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MESSING
The food was very good: three meat meals daily, afternoon tea, morning coffee and biscuits, good cooking, and unlimited sugar, cheese, etc., which are so restricted at home. The mess fee is only 2s. 6d. per diem.

BAR
The Commandant explained that the War Office would only supply tin plates, mugs and the usual private soldier's cutlery. Therefore he had bought 100 worth of crockery. To recoup himself he had to charge "West End prices" in the bar. There was a general feeling that the Commandant was fully justified personally, but that, nevertheless, the L.D.V. was paying for the privilege of being unpaid soldiers of the Crown.

CARS
There are no garages. After a week in the snow, quite a good time was had by all in starting them up.

RIFLES
These are not used in training. They are taken so that students may defend the Dear Old School in case of invasion.

THE COURSE
Lectures and outdoor work start at 09.00

 

hours and finish at 21.00 or 22.00 hours. There were some variations, however, which I can only recall when I transcribe my notes. One hasn't a minute to spare to do this at the School, nor any facilities. I would hazard a guess that fifty per cent. of the matter was useful information and theory, but I feel sure that even some of that could be whittled down. Much of it can be read at home, in comfort, in our official pamphlets and books.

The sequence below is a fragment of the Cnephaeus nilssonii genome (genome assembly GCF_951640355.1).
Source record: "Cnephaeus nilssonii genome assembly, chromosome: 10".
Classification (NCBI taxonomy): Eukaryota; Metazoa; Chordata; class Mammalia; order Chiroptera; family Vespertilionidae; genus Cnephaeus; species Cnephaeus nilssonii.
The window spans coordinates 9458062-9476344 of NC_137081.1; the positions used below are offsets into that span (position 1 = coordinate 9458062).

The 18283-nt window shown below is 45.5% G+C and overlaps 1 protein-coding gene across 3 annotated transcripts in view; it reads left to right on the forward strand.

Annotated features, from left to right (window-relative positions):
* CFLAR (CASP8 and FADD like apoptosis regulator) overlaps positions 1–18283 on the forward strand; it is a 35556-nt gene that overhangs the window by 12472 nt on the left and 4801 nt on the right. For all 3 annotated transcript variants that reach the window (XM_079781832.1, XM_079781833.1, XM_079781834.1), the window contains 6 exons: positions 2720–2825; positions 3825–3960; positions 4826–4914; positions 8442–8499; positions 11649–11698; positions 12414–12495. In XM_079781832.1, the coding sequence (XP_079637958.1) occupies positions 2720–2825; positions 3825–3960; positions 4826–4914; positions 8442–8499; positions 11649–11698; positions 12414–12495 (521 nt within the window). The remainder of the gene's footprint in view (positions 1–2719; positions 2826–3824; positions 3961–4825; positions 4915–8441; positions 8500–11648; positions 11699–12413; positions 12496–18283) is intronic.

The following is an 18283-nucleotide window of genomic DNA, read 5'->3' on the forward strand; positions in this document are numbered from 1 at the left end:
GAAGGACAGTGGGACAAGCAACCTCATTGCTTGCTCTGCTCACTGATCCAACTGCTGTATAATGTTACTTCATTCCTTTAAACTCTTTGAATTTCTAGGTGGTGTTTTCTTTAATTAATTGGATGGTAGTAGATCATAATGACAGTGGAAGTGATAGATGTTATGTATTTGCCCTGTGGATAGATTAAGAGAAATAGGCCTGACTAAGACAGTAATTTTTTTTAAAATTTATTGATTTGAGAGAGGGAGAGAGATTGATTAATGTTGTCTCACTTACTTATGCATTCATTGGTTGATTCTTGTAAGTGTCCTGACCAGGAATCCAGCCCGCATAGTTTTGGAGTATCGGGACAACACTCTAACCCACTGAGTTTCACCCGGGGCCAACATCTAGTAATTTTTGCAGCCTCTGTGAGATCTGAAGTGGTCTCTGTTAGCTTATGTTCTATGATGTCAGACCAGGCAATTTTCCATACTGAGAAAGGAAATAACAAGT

What I have the temerity to term "useless" lectures and demonstrations would be, perhaps, very useful to inexperienced men. Therefore, students should be classified and offered the choice of Elementary or Advanced Training. It was to ex-service men, for example, a waste of time (and health) to sit in the Lecture Room to hear how to examine, detonate, and unpin a Mill's bomb. The only new information was that it is now called the "Thirty-six". This is most important! It was futile, too, to put eighty men in the Lecture Room to hear, and to try to see dimly, an instructor explain and demonstrate three rifles, two mortars and five (or fifteen) machine guns of all nations. Fortunately, it only took him forty-five minutes to give us the knowledge of a lifetime's study. It was not given at dictation speed.          (......continues.....)

 

 

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